Yesterday’s inauguration came with a message that everyone in this country can get behind: unity. As the United States moves into a new chapter of combating pandemic, financial hardship, and racial inequality, we can all agree that putting in the hard work together is the best way to move forward. Indeed, while the best luck might be hard earned, around the world, cultures have looked to objects, rituals, and beliefs to push the odds in their favor; something which we could surely use now. This blog post ushers in a new president by examining six objects used to forge good fortune around the world.
In the Hindu pantheon there are many deities which one might worship for good luck. Lakshmi has the benediction of being the goddess of love, prosperity, joy, beauty, wealth, and fortune, and one might assume that she is who one might worship when embarking on a new beginning. However, it is Ganesh, a god depicted with a variable number of arms and the head of an elephant, who is most often invoked at the onset of some great thing. He is the god of new beginnings and most Hindu homes have at least one statue which is propitiated when getting married, starting a business, buying a home and perhaps at the beginning of a presidential term. This small wooden sculpture is at least two hundred years old and would have been used for similar purposes.
Loose are the Beads of the Wealthy
For the Yoruba culture of Western Africa, both good and bad luck were traditionally attributed to whether one neglected or properly presented offerings to a physical housing for one’s fate. The manifestation of one’s destiny is called an ìbòrí and is housed in a larger object called an ìlé orí which is described in more depth in our 2017 post, House of the Head. Much of poor fortune is attributed to having chosen a bad ìbòrí from Àjàlá, the maker of heads in the otherworld. While often considered a permanent pox, properly attending to one’s ìbòrí can alleviate this. Ìlé orí such as this example were also covered in cowrie shells, a currency for the Yoruba, to draw the connection between wealth and one’s good fortune.
Betel Luck Next Lime
Lime spatulas or daka were of premiere importance within the Collingwood Bay area, in part because it lacked a system of formalized ancestor worship and as such had no tradition of figural sculpture. Lime spatulas held a deep significance and hallowed respect, signifying status, chiefdom, ownership, and historical record. Always used for their namesake purpose of consuming a mild stimulant made from mixing burnt coral and crushed betel nut, today lime spatulas are most frequently held as heirlooms for protection and good luck and as reminders of deceased family members.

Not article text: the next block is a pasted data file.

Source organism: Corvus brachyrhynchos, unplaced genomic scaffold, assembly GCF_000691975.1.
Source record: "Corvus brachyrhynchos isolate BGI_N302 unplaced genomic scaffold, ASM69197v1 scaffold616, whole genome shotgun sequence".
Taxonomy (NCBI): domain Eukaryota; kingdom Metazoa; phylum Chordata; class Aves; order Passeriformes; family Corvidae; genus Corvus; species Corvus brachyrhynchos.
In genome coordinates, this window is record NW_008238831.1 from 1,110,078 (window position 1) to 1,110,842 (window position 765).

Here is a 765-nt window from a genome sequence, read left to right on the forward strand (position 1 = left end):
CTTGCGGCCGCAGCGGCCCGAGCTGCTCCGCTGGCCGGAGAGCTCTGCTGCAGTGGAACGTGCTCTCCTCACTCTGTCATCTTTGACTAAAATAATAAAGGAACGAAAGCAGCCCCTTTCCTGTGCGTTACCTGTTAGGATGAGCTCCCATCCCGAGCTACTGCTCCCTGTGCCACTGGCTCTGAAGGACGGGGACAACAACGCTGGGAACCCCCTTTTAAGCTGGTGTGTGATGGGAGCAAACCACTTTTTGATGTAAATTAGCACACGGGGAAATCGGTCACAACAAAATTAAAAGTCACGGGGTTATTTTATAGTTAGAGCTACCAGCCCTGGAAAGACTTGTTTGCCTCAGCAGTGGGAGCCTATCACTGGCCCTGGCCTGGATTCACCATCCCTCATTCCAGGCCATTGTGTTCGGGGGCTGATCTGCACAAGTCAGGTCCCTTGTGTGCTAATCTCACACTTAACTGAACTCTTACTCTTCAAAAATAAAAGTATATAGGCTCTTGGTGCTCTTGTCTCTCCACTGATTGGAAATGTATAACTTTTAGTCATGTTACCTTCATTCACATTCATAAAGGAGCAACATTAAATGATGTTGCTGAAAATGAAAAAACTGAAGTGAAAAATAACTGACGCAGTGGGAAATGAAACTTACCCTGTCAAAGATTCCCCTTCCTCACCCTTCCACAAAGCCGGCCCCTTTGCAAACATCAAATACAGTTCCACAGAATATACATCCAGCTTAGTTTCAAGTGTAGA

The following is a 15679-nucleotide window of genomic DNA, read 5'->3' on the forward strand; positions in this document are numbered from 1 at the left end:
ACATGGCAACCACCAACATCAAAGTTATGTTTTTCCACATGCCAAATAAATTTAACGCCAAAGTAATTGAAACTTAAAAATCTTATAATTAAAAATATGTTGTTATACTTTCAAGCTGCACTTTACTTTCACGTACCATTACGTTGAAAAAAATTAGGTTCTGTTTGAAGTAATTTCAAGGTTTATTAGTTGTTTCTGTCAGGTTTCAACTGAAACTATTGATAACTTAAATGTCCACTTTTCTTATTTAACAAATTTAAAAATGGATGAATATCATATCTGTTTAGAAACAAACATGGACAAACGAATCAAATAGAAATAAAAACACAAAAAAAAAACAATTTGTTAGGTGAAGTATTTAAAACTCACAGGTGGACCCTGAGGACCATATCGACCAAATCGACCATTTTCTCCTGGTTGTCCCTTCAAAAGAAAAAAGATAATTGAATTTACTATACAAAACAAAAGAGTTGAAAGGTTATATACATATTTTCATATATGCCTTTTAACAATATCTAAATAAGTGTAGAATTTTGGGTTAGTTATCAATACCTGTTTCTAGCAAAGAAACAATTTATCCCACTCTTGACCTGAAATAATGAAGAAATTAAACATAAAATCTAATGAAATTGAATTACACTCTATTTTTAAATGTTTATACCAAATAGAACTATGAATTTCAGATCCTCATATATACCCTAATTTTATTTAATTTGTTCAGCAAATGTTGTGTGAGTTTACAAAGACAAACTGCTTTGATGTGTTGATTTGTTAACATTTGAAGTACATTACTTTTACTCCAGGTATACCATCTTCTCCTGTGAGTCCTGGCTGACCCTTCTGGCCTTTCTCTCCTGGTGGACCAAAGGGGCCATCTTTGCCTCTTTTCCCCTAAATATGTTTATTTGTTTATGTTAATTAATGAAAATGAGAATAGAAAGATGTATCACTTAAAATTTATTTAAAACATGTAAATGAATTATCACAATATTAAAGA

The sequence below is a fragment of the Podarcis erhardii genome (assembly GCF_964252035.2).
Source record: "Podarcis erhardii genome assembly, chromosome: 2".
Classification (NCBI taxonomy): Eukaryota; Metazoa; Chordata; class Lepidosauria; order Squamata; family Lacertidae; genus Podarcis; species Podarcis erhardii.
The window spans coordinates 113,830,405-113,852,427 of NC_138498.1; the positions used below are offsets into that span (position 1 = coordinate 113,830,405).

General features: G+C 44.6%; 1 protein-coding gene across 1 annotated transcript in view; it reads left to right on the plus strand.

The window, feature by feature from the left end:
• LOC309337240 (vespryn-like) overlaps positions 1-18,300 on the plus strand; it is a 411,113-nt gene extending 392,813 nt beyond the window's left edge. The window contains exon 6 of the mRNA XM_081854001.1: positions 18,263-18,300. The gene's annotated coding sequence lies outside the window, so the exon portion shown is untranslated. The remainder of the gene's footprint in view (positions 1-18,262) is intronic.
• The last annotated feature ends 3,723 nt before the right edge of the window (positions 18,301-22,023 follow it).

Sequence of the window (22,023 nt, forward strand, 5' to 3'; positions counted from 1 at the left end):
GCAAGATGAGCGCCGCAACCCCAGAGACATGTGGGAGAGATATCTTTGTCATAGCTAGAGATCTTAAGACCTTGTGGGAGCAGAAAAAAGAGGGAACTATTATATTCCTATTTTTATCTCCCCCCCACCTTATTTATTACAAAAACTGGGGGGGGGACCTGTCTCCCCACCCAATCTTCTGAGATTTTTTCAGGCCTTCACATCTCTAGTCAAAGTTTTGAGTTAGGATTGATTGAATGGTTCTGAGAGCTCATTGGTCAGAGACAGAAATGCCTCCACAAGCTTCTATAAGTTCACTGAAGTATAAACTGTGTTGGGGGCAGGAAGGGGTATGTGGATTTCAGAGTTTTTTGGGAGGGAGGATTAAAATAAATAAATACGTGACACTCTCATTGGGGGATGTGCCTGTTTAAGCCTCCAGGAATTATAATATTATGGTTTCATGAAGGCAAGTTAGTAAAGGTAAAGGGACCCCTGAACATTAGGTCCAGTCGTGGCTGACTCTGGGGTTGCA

Thirst for Success
Athle yet, or saltwater drinking cups, were used by Tlingit men—in the case of this exquisite example, a chief—to drink salt water. Used ceremonially and often prescribed by a shaman, it was thought that the drinking of sea water would guard against disease and bring luck in hunting, fishing, and gambling, often in conjunction with a fast of several days. Most athle yet are cylindrical and proportionally taller than this one, though a weave dense enough to be watertight certainly indicates that this cup was used to drink saltwater.
Though it Did Not Work for the Rabbit
Though hardly commonplace anywhere, individuals from cultures around the world carry the foot of a rabbit with them as talismans of good luck. It is not exactly clear where the practice originated, but two theories suggest that it originally came to America from West Africa or that it evolved out of the infinitely more macabre medieval practice of carrying the hand of hanged man. Whatever the case, rabbits’ feet became incredibly popular in the middle of the 20th century. This example was likely made for sale by the Zuni and incorporates elements of their customary beadwork into an object which was ostensibly made for tourists.
The Sun (XIX)
One of the Bowers Museum’s most iconic paintings also comes to mind when discussing good fortune, as its title happens to translate to that exact phrase. Charles Percy Austin painted La Buenaventura in 1927, using his wife, Martha Austin, as a model for the tarot card reader depicted. Entertainments like fortune telling and flamenco were staged for tourists during pageants and fiestas at the California missions. Here's to the next four years being a good reading!
Text and images may be under copyright. Please contact Collection Department for permission to use. References are available on request. Information subject to change upon further research.
This blog offers a delightful read and wonderful way to usher in the new year and new administration. As always, Mr. Bustamante fuels one's intellectual curiosity on a weekly basis with his insightful and timely topic selection, highlights of the Bowers Museum's collections, and most of all, his literate and engaging commentary and text. I enjoy and look forward to each week's museum blog.
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